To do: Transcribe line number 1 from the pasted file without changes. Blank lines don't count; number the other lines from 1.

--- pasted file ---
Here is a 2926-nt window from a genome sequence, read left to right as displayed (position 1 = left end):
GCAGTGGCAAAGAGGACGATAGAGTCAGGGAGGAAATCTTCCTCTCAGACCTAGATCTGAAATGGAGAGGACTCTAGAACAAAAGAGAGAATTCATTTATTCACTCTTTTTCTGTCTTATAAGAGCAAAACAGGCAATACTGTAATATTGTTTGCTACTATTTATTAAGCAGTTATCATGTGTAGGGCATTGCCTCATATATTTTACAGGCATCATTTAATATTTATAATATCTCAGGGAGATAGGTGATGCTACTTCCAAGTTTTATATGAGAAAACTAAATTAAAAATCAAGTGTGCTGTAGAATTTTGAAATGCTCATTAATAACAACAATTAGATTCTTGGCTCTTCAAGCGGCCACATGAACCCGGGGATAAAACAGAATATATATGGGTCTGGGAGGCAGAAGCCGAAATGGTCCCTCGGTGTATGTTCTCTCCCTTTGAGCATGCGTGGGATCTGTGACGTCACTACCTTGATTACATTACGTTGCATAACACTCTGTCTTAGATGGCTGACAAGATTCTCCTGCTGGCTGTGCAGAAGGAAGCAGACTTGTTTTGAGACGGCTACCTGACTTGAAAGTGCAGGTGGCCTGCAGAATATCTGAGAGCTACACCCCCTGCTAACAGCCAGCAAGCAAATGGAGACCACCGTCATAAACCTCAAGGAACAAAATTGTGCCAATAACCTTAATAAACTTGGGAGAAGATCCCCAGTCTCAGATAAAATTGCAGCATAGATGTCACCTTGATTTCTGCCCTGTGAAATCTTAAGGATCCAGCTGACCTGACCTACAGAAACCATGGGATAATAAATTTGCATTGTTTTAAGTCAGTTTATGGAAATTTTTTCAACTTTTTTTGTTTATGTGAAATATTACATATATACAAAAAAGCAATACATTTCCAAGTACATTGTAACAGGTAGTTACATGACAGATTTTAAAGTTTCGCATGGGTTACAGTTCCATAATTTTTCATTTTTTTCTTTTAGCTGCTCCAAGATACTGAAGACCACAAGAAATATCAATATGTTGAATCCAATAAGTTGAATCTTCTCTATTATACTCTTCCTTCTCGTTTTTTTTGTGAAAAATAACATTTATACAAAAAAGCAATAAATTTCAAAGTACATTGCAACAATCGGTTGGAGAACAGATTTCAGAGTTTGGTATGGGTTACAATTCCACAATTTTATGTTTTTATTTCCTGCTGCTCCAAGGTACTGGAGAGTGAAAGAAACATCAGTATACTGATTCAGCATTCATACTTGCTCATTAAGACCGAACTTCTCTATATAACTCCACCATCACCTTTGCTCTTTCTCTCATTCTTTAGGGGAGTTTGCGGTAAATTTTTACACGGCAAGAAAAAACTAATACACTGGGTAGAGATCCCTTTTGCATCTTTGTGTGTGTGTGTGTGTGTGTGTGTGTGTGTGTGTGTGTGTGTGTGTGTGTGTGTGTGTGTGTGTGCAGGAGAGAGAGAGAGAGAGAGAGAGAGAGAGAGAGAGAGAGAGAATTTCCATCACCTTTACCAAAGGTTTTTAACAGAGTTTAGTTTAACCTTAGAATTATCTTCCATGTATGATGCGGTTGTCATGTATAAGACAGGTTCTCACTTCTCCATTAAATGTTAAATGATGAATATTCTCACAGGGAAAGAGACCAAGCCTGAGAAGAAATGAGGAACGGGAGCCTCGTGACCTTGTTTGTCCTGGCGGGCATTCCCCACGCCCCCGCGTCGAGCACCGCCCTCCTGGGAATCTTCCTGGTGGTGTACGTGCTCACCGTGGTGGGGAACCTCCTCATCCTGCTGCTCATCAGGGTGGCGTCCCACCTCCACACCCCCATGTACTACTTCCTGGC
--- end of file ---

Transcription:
Here is a 2926-nt window from a genome sequence, read left to right as displayed (position 1 = left end):